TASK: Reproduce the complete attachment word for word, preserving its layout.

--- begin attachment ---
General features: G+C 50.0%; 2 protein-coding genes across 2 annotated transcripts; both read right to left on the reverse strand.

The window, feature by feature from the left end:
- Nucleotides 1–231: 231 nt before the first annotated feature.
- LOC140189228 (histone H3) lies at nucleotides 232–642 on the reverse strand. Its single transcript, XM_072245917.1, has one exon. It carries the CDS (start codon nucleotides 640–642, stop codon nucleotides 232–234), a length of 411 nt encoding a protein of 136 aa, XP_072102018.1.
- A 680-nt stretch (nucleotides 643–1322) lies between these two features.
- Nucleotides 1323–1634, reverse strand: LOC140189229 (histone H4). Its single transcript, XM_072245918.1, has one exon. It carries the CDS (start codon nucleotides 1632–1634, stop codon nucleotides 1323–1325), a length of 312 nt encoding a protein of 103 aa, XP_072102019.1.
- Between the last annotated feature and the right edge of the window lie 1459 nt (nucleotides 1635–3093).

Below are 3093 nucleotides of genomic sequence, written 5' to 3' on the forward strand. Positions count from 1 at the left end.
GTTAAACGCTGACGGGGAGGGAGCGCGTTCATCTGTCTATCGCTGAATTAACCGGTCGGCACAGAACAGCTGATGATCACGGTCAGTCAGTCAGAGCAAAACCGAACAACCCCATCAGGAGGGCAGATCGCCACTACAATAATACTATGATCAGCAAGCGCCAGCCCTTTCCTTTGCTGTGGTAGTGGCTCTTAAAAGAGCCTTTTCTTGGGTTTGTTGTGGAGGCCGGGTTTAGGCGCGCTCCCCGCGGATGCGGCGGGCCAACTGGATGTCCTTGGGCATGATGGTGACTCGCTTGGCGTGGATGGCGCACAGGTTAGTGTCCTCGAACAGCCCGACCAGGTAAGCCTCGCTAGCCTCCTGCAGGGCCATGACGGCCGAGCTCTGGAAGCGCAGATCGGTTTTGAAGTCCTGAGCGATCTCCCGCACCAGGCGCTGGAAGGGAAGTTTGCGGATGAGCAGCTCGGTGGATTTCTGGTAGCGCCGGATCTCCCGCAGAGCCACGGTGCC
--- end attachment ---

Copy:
General features: G+C 50.0%; 2 protein-coding genes across 2 annotated transcripts; both read right to left on the reverse strand.

The window, feature by feature from the left end:
- Nucleotides 1–231: 231 nt before the first annotated feature.
- LOC140189228 (histone H3) lies at nucleotides 232–642 on the reverse strand. Its single transcript, XM_072245917.1, has one exon. It carries the CDS (start codon nucleotides 640–642, stop codon nucleotides 232–234), a length of 411 nt encoding a protein of 136 aa, XP_072102018.1.
- A 680-nt stretch (nucleotides 643–1322) lies between these two features.
- Nucleotides 1323–1634, reverse strand: LOC140189229 (histone H4). Its single transcript, XM_072245918.1, has one exon. It carries the CDS (start codon nucleotides 1632–1634, stop codon nucleotides 1323–1325), a length of 312 nt encoding a protein of 103 aa, XP_072102019.1.
- Between the last annotated feature and the right edge of the window lie 1459 nt (nucleotides 1635–3093).

Below are 3093 nucleotides of genomic sequence, written 5' to 3' on the forward strand. Positions count from 1 at the left end.
GTTAAACGCTGACGGGGAGGGAGCGCGTTCATCTGTCTATCGCTGAATTAACCGGTCGGCACAGAACAGCTGATGATCACGGTCAGTCAGTCAGAGCAAAACCGAACAACCCCATCAGGAGGGCAGATCGCCACTACAATAATACTATGATCAGCAAGCGCCAGCCCTTTCCTTTGCTGTGGTAGTGGCTCTTAAAAGAGCCTTTTCTTGGGTTTGTTGTGGAGGCCGGGTTTAGGCGCGCTCCCCGCGGATGCGGCGGGCCAACTGGATGTCCTTGGGCATGATGGTGACTCGCTTGGCGTGGATGGCGCACAGGTTAGTGTCCTCGAACAGCCCGACCAGGTAAGCCTCGCTAGCCTCCTGCAGGGCCATGACGGCCGAGCTCTGGAAGCGCAGATCGGTTTTGAAGTCCTGAGCGATCTCCCGCACCAGGCGCTGGAAGGGAAGTTTGCGGATGAGCAGCTCGGTGGATTTCTGGTAGCGCCGGATCTCCCGCAGAGCCACGGTGCC